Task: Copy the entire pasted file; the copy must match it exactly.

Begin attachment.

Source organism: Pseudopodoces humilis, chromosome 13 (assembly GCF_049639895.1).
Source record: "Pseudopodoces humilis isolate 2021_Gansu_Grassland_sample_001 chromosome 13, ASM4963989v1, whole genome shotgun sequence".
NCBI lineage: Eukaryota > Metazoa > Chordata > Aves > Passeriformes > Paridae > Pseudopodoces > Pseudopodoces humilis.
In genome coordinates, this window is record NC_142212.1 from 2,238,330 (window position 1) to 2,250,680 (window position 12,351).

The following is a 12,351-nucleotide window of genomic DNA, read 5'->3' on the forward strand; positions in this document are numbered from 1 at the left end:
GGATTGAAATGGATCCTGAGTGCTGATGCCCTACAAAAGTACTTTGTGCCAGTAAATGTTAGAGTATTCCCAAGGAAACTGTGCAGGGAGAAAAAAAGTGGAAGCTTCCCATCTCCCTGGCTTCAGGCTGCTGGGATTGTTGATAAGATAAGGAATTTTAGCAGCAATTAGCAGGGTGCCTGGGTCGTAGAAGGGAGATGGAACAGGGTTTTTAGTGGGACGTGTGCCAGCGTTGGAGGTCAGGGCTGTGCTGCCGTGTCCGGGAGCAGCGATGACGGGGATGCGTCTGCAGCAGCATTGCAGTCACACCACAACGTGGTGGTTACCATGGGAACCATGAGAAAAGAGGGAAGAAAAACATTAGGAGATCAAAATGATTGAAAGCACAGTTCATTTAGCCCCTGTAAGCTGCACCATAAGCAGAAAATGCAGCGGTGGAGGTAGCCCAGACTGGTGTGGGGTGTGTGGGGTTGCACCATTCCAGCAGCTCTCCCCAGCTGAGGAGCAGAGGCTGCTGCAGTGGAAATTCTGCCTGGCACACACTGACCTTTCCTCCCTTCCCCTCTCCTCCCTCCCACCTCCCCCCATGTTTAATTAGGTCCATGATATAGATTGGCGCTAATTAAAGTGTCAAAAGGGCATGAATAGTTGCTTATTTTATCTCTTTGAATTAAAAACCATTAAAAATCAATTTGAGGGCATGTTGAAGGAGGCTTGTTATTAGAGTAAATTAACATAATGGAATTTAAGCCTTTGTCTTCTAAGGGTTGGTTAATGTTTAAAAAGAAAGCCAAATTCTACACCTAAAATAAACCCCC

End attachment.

Source organism: Pseudopodoces humilis, chromosome 13 (assembly GCF_049639895.1).
Source record: "Pseudopodoces humilis isolate 2021_Gansu_Grassland_sample_001 chromosome 13, ASM4963989v1, whole genome shotgun sequence".
NCBI lineage: Eukaryota > Metazoa > Chordata > Aves > Passeriformes > Paridae > Pseudopodoces > Pseudopodoces humilis.
In genome coordinates, this window is record NC_142212.1 from 2,238,330 (window position 1) to 2,250,680 (window position 12,351).

The following is a 12,351-nucleotide window of genomic DNA, read 5'->3' on the forward strand; positions in this document are numbered from 1 at the left end:
GGATTGAAATGGATCCTGAGTGCTGATGCCCTACAAAAGTACTTTGTGCCAGTAAATGTTAGAGTATTCCCAAGGAAACTGTGCAGGGAGAAAAAAAGTGGAAGCTTCCCATCTCCCTGGCTTCAGGCTGCTGGGATTGTTGATAAGATAAGGAATTTTAGCAGCAATTAGCAGGGTGCCTGGGTCGTAGAAGGGAGATGGAACAGGGTTTTTAGTGGGACGTGTGCCAGCGTTGGAGGTCAGGGCTGTGCTGCCGTGTCCGGGAGCAGCGATGACGGGGATGCGTCTGCAGCAGCATTGCAGTCACACCACAACGTGGTGGTTACCATGGGAACCATGAGAAAAGAGGGAAGAAAAACATTAGGAGATCAAAATGATTGAAAGCACAGTTCATTTAGCCCCTGTAAGCTGCACCATAAGCAGAAAATGCAGCGGTGGAGGTAGCCCAGACTGGTGTGGGGTGTGTGGGGTTGCACCATTCCAGCAGCTCTCCCCAGCTGAGGAGCAGAGGCTGCTGCAGTGGAAATTCTGCCTGGCACACACTGACCTTTCCTCCCTTCCCCTCTCCTCCCTCCCACCTCCCCCCATGTTTAATTAGGTCCATGATATAGATTGGCGCTAATTAAAGTGTCAAAAGGGCATGAATAGTTGCTTATTTTATCTCTTTGAATTAAAAACCATTAAAAATCAATTTGAGGGCATGTTGAAGGAGGCTTGTTATTAGAGTAAATTAACATAATGGAATTTAAGCCTTTGTCTTCTAAGGGTTGGTTAATGTTTAAAAAGAAAGCCAAATTCTACACCTAAAATAAACCCCC